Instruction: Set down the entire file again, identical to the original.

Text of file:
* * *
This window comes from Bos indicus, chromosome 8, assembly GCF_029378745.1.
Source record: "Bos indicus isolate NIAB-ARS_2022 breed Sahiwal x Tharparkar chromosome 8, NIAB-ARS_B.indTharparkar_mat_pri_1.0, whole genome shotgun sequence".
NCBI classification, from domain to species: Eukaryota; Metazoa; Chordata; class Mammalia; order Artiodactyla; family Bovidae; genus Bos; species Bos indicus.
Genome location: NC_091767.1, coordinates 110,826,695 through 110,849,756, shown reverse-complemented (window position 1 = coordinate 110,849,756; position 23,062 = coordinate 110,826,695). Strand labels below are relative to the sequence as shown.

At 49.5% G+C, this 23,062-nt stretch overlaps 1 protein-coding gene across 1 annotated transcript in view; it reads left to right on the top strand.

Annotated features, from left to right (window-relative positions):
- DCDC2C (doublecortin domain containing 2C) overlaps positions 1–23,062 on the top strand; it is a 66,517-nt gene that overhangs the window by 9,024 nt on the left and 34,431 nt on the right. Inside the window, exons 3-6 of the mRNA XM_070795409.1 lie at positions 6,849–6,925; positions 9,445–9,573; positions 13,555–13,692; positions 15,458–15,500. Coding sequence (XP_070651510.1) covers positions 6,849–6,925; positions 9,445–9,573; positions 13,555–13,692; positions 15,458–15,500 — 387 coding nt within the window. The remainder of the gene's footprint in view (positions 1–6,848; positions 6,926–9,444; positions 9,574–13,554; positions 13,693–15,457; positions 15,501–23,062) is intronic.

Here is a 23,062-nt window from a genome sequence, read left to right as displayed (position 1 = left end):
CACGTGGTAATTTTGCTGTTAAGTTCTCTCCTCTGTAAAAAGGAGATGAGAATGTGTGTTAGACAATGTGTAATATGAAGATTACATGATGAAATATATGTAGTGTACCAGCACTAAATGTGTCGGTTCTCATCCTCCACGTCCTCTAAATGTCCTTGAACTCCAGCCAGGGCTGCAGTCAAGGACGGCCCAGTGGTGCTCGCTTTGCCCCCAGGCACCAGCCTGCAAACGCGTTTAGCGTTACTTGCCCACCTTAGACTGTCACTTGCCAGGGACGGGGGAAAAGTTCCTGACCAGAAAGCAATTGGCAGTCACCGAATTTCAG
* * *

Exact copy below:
This window comes from Bos indicus, chromosome 8, assembly GCF_029378745.1.
Source record: "Bos indicus isolate NIAB-ARS_2022 breed Sahiwal x Tharparkar chromosome 8, NIAB-ARS_B.indTharparkar_mat_pri_1.0, whole genome shotgun sequence".
NCBI classification, from domain to species: Eukaryota; Metazoa; Chordata; class Mammalia; order Artiodactyla; family Bovidae; genus Bos; species Bos indicus.
Genome location: NC_091767.1, coordinates 110,826,695 through 110,849,756, shown reverse-complemented (window position 1 = coordinate 110,849,756; position 23,062 = coordinate 110,826,695). Strand labels below are relative to the sequence as shown.

At 49.5% G+C, this 23,062-nt stretch overlaps 1 protein-coding gene across 1 annotated transcript in view; it reads left to right on the top strand.

Annotated features, from left to right (window-relative positions):
- DCDC2C (doublecortin domain containing 2C) overlaps positions 1–23,062 on the top strand; it is a 66,517-nt gene that overhangs the window by 9,024 nt on the left and 34,431 nt on the right. Inside the window, exons 3-6 of the mRNA XM_070795409.1 lie at positions 6,849–6,925; positions 9,445–9,573; positions 13,555–13,692; positions 15,458–15,500. Coding sequence (XP_070651510.1) covers positions 6,849–6,925; positions 9,445–9,573; positions 13,555–13,692; positions 15,458–15,500 — 387 coding nt within the window. The remainder of the gene's footprint in view (positions 1–6,848; positions 6,926–9,444; positions 9,574–13,554; positions 13,693–15,457; positions 15,501–23,062) is intronic.

Here is a 23,062-nt window from a genome sequence, read left to right as displayed (position 1 = left end):
CACGTGGTAATTTTGCTGTTAAGTTCTCTCCTCTGTAAAAAGGAGATGAGAATGTGTGTTAGACAATGTGTAATATGAAGATTACATGATGAAATATATGTAGTGTACCAGCACTAAATGTGTCGGTTCTCATCCTCCACGTCCTCTAAATGTCCTTGAACTCCAGCCAGGGCTGCAGTCAAGGACGGCCCAGTGGTGCTCGCTTTGCCCCCAGGCACCAGCCTGCAAACGCGTTTAGCGTTACTTGCCCACCTTAGACTGTCACTTGCCAGGGACGGGGGAAAAGTTCCTGACCAGAAAGCAATTGGCAGTCACCGAATTTCAG